|Hint: Follow a reviewer to be notified when they post reviews.|
No one has rated this album. You can be the first.
Mylo - Destroy Rock and Roll
|Right about now we should be getting bored with Mylo, but rather he is just finally getting our collective attention for the first time. Myles MacInnes was originally studying for a PhD at the University of California in Los Angeles before retreating to his native Scotland to follow a calling to produce music. The result was the electronic dance music we are finally meeting.|
His album, Destroy Rock and Roll, dropped in Europe in 2004. Since then three of its singles have graced Top 20 charts about the continent. MacInnes has remixed tracks for the Scissor Sisters, the Killers, and Kylie Minogue and with Miami Sound Machine. So Mylo has clearly been around; why is interest in the States just now fully peaking?
Unfortunately, the album, originally released through MacIness’ co-owned Breastfed Recordings, is just now being released in the United States. And thus Americans are for the first time being exposed to the overwhelming simplicity that is the music of Mylo. The fact that the CD was mixed and produced in its entirety by MacIness in his bedroom on his own Apple computer is a testimony to its aforementioned simplicity. Vocal tracks are few and far between; most are just looped, undecipherable noises such as those on “Rikki” or simple sentence loops such as “motherfucker’s gonna choke under pressure” on the aptly titled “Drop the Pressure.” Much like the singing, beats are highly repetitive as well. Mylo finds a beat that can carry the listener throughout the whole of the song with a maximum interest level and does just that; he carries the listener through the song with that single beat and minimal manipulation.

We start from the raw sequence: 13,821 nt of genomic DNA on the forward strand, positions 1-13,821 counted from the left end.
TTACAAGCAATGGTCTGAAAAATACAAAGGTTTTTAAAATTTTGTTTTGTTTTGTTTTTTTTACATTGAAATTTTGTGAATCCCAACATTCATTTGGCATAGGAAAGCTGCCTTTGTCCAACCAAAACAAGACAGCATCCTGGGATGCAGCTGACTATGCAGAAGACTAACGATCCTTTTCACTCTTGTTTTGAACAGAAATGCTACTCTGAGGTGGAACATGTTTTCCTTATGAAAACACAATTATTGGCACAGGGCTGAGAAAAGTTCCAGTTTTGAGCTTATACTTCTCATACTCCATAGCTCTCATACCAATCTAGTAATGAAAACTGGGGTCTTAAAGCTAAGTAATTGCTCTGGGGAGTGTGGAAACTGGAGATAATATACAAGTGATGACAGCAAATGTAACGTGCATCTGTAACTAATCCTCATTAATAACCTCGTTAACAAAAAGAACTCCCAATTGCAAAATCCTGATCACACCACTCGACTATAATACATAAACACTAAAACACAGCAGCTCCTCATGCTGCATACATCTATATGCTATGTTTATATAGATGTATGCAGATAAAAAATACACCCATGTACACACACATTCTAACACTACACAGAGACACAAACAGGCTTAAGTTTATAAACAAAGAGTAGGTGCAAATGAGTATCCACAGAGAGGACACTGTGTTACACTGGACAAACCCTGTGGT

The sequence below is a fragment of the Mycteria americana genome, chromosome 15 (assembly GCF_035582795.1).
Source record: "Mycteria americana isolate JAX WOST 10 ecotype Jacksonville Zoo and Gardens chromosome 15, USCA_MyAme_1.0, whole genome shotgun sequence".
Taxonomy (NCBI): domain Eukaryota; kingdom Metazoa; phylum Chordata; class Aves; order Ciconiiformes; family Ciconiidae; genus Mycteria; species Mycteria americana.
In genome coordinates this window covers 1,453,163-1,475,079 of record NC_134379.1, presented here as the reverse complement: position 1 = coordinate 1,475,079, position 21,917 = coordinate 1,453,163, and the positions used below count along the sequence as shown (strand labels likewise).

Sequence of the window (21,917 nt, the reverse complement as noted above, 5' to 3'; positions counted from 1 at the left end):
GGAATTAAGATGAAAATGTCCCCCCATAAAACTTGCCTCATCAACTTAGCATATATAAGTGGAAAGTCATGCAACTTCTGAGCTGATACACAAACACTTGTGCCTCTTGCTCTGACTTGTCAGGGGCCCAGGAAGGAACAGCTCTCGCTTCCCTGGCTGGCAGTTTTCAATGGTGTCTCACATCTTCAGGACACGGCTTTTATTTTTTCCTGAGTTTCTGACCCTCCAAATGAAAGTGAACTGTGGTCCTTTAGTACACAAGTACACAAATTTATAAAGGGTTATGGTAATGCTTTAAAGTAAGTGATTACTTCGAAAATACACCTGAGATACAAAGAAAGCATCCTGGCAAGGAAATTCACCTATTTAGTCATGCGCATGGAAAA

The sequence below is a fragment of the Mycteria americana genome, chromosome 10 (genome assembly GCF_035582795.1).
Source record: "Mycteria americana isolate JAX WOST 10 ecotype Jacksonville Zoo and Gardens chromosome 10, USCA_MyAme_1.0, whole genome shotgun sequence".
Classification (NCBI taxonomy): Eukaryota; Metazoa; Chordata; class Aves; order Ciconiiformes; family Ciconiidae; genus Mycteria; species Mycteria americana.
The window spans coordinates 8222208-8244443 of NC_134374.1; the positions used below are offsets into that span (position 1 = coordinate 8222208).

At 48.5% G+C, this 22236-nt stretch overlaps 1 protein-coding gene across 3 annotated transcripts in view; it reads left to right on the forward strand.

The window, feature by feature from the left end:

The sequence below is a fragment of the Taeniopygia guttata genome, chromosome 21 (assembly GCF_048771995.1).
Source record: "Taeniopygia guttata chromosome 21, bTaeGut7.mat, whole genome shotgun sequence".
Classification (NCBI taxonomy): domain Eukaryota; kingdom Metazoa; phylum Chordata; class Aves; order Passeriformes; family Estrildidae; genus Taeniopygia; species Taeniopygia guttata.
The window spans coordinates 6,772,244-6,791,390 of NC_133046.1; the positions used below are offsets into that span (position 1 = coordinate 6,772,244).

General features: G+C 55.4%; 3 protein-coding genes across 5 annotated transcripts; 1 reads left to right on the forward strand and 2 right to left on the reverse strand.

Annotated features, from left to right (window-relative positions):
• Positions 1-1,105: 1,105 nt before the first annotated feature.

The utter lack of diversity throughout the record and the outlandishly repetitive nature of each track somehow avoid presenting a hindrance to the enjoyment level of the full length. Only on the title track “Destroy Rock and Roll,” in which a seemingly endless list of famous and infamous musical artists alike is presented and repeated many times over, does the duplication ever give the listener the slightest hurdle to full satisfaction with the disc.
It seems that Myles MacIness is, in fact, not even a very skilled producer and mixer. His tracks all boast the most barren beats repeated countless times. Each is lacking in vocal work as well. It seems, however, that change is not always a good thing, or at least that it is not an essential piece of the prime disc. Rather, the record thrives on its straight-forward, driving approach to their brand of electronic dance music. It doesn’t take a musical genius with a music theory major to figure out Mylo; he is simple, accessible, and, most importantly, genuine. Who wouldn’t understand that?
07:30 AM on 03/06/06
based on the cover art I don´t think it should have gotten 9 points for artwork, should it?
10:37 AM on 03/06/06
had this album a while. very rarely does a dance act catch my attention, but mylo and lemon jelly are great examples. personally i really like it.
07:50 PM on 03/06/06
It looks like you gave it better numbers then what you said in the review.
As of recent, the reviews that the reviewer loved, I didn't like. And the reviews they thought were so-so, I loved.
So maybe this could be another one. We'll see.
More From This Author